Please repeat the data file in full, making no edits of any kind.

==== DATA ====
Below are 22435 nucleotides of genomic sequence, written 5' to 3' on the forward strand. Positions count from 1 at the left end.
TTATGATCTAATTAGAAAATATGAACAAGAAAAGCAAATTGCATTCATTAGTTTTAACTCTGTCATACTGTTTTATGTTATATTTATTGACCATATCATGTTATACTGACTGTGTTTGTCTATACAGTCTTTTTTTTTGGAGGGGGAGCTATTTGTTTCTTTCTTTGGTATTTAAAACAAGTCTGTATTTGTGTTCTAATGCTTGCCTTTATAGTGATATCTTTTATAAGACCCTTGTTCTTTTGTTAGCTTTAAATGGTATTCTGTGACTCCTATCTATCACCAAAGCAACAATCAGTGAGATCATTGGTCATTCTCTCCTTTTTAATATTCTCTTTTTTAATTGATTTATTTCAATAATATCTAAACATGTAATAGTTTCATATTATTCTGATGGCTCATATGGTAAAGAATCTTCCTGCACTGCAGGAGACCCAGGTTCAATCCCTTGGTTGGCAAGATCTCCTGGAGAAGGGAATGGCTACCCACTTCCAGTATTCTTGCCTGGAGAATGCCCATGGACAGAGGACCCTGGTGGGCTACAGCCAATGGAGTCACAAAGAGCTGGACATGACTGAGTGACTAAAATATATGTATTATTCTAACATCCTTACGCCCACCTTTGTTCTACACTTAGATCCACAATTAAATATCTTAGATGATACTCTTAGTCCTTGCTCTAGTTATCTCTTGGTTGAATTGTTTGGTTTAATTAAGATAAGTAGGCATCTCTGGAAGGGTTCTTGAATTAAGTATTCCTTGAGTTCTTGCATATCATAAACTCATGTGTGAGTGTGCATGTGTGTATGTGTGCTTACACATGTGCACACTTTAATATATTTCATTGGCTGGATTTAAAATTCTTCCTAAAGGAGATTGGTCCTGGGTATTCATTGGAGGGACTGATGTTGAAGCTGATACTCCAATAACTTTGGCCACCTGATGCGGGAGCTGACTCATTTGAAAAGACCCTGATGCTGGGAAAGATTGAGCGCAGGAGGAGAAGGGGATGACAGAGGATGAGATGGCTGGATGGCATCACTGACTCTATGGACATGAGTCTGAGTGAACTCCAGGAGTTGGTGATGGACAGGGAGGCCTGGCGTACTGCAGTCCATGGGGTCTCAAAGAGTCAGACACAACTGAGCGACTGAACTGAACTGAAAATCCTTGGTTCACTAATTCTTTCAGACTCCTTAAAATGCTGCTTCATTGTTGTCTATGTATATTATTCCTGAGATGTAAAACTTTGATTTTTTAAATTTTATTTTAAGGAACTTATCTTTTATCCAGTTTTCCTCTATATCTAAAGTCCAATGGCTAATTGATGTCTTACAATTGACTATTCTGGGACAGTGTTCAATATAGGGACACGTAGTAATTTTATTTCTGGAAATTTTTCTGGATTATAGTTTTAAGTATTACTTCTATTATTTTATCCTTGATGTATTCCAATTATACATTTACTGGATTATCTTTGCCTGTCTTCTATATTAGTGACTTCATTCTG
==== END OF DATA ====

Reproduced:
Below are 22435 nucleotides of genomic sequence, written 5' to 3' on the forward strand. Positions count from 1 at the left end.
TTATGATCTAATTAGAAAATATGAACAAGAAAAGCAAATTGCATTCATTAGTTTTAACTCTGTCATACTGTTTTATGTTATATTTATTGACCATATCATGTTATACTGACTGTGTTTGTCTATACAGTCTTTTTTTTTGGAGGGGGAGCTATTTGTTTCTTTCTTTGGTATTTAAAACAAGTCTGTATTTGTGTTCTAATGCTTGCCTTTATAGTGATATCTTTTATAAGACCCTTGTTCTTTTGTTAGCTTTAAATGGTATTCTGTGACTCCTATCTATCACCAAAGCAACAATCAGTGAGATCATTGGTCATTCTCTCCTTTTTAATATTCTCTTTTTTAATTGATTTATTTCAATAATATCTAAACATGTAATAGTTTCATATTATTCTGATGGCTCATATGGTAAAGAATCTTCCTGCACTGCAGGAGACCCAGGTTCAATCCCTTGGTTGGCAAGATCTCCTGGAGAAGGGAATGGCTACCCACTTCCAGTATTCTTGCCTGGAGAATGCCCATGGACAGAGGACCCTGGTGGGCTACAGCCAATGGAGTCACAAAGAGCTGGACATGACTGAGTGACTAAAATATATGTATTATTCTAACATCCTTACGCCCACCTTTGTTCTACACTTAGATCCACAATTAAATATCTTAGATGATACTCTTAGTCCTTGCTCTAGTTATCTCTTGGTTGAATTGTTTGGTTTAATTAAGATAAGTAGGCATCTCTGGAAGGGTTCTTGAATTAAGTATTCCTTGAGTTCTTGCATATCATAAACTCATGTGTGAGTGTGCATGTGTGTATGTGTGCTTACACATGTGCACACTTTAATATATTTCATTGGCTGGATTTAAAATTCTTCCTAAAGGAGATTGGTCCTGGGTATTCATTGGAGGGACTGATGTTGAAGCTGATACTCCAATAACTTTGGCCACCTGATGCGGGAGCTGACTCATTTGAAAAGACCCTGATGCTGGGAAAGATTGAGCGCAGGAGGAGAAGGGGATGACAGAGGATGAGATGGCTGGATGGCATCACTGACTCTATGGACATGAGTCTGAGTGAACTCCAGGAGTTGGTGATGGACAGGGAGGCCTGGCGTACTGCAGTCCATGGGGTCTCAAAGAGTCAGACACAACTGAGCGACTGAACTGAACTGAAAATCCTTGGTTCACTAATTCTTTCAGACTCCTTAAAATGCTGCTTCATTGTTGTCTATGTATATTATTCCTGAGATGTAAAACTTTGATTTTTTAAATTTTATTTTAAGGAACTTATCTTTTATCCAGTTTTCCTCTATATCTAAAGTCCAATGGCTAATTGATGTCTTACAATTGACTATTCTGGGACAGTGTTCAATATAGGGACACGTAGTAATTTTATTTCTGGAAATTTTTCTGGATTATAGTTTTAAGTATTACTTCTATTATTTTATCCTTGATGTATTCCAATTATACATTTACTGGATTATCTTTGCCTGTCTTCTATATTAGTGACTTCATTCTG